New details on TikTok ties to the Chinese Communist Party revealed amid CEO testimony

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TikTok CEO Shou Zi Chew testifies during a hearing of the House Energy and Commerce Committee, on the platform’s consumer privacy and data security practices and impact on children, Thursday, March 23, 2023, on Capitol Hill in Washington.<br/><br/> (Graeme Jennings / Washington Examiner)

New details on TikTok ties to the Chinese Communist Party revealed amid CEO testimony

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New details on TikTok’s ties to the Chinese government have been revealed in a report submitted to Australia’s Senate ahead of the TikTok CEO’s congressional testimony.

The new report, “TikTok, ByteDance, and their ties to the Chinese Communist Party,” was submitted to the Australian Senate’s Select Committee on Foreign Interference through Social Media last week. It came ahead of TikTok CEO’s high-profile grilling in front of the House Energy and Commerce Committee on Thursday.

TIKTOK CEO ATTEMPTS TO DISTANCE TIKTOK FROM CHINA

“TikTok is owned by ByteDance, ByteDance is a People’s Republic of China company, and ByteDance is subject to all the influence, guidance, and de facto control to which the Chinese Communist Party now subjects all PRC technology companies,” the Australian report concluded. “We show how the CCP and PRC state agencies have extended their ties into ByteDance to the point that the company can no longer be accurately described as a private enterprise.”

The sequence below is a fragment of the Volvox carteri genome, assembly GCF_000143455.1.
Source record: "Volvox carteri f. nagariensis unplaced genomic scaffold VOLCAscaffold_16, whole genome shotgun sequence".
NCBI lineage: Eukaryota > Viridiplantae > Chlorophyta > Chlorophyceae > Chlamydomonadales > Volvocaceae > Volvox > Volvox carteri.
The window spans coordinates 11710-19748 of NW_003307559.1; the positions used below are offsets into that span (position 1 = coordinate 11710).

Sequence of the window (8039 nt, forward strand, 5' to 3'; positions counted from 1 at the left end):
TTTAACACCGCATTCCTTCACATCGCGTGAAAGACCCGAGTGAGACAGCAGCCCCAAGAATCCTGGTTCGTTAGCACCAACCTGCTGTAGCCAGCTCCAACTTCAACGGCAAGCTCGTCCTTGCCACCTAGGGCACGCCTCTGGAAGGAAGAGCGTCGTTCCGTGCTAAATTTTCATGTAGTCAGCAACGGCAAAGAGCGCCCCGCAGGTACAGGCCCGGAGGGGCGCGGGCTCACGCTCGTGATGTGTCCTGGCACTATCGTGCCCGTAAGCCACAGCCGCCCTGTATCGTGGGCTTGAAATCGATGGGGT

TikTok is owned by ByteDance, a Beijing-based company that has links to the Chinese government. Shou Zi Chew, who simultaneously served as the CFO of ByteDance until November 2021, began serving as CEO for TikTok in April 2021, solidifying the influence of the Chinese parent company over the app.

The new report said Beijing “launched a six-year regulatory campaign to build Party control systems inside ByteDance” beginning in 2017. The CCP “commenced a program of co-option, infiltration, and legal and extra-legal coercion,” and so ByteDance “should now be viewed as a “‘hybrid’ state-private entity.”

The report runs counter to Chew insisting on Capitol Hill on Thursday that TikTok is not under any Chinese government influence on Thursday, and refused to even admit that ByteDance is a “Chinese company.” Chew also testified that he was in regular contact with ByteDance CEO Liang Rubo but refused to say how much of TikTok’s revenue is retained by ByteDance.

The Australian Strategic Policy Institute found that ByteDance “collaborates with public security bureaus across China, including in Xinjiang where it plays an active role in disseminating the party-state’s propaganda on Xinjiang.” The assessment followed the Human Rights Watch warning in 2020 that “party committee members at ByteDance regularly gather to study President Xi Jinping’s speeches and pledge to follow the party in technological innovation.”

The report also “found that Douyin, TikTok’s analogue in China, directly aids Party propaganda and repression, and its top leaders are ‘double-hatted’ in official propaganda organizations.”

Chew said Thursday that “there are some shared services” between TikTok and Douyin.

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The new report noted that Douyin CEO Kelly Zhang “is vice president of the China Netcasting Services Association.” The leader of the association is Nie Chenxi, a member of the 19th CCP Central Committee and is the former president of state-owned CCTV.

During Chew’s tenure, ByteDance and TikTok spent lots of money on lobbying in 2021, 2022, and early this year, and the Chinese company has put together a large lobbying team made up of one-time lawmakers and former congressional staffers from both parties to try to shield the company.

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